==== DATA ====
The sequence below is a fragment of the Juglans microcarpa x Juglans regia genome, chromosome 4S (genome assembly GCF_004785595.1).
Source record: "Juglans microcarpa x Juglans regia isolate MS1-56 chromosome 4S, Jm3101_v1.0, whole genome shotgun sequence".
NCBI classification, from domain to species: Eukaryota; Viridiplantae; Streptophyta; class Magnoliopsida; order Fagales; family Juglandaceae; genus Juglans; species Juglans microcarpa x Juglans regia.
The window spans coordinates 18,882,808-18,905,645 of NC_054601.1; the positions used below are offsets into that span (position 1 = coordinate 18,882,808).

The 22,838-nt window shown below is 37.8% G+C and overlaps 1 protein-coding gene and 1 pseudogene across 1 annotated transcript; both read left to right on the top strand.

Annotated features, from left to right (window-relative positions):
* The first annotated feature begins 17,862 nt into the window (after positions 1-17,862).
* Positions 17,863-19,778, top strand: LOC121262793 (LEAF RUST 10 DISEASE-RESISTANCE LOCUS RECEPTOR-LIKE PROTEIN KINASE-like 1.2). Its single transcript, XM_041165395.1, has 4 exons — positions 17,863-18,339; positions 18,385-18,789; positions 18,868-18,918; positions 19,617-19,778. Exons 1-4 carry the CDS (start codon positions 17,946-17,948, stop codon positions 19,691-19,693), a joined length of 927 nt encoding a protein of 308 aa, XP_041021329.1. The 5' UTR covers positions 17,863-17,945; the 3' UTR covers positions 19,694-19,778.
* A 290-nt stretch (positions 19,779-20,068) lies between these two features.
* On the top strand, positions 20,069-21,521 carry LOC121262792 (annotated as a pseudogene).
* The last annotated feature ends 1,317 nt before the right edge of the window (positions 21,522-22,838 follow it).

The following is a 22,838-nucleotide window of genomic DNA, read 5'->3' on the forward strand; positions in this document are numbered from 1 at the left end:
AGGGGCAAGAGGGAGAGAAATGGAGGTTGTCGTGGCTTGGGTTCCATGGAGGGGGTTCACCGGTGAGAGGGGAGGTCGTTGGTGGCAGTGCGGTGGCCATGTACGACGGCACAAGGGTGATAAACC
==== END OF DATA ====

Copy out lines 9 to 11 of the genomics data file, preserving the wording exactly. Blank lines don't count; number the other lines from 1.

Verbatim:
* A 290-nt stretch (positions 19,779-20,068) lies between these two features.
* On the top strand, positions 20,069-21,521 carry LOC121262792 (annotated as a pseudogene).
* The last annotated feature ends 1,317 nt before the right edge of the window (positions 21,522-22,838 follow it).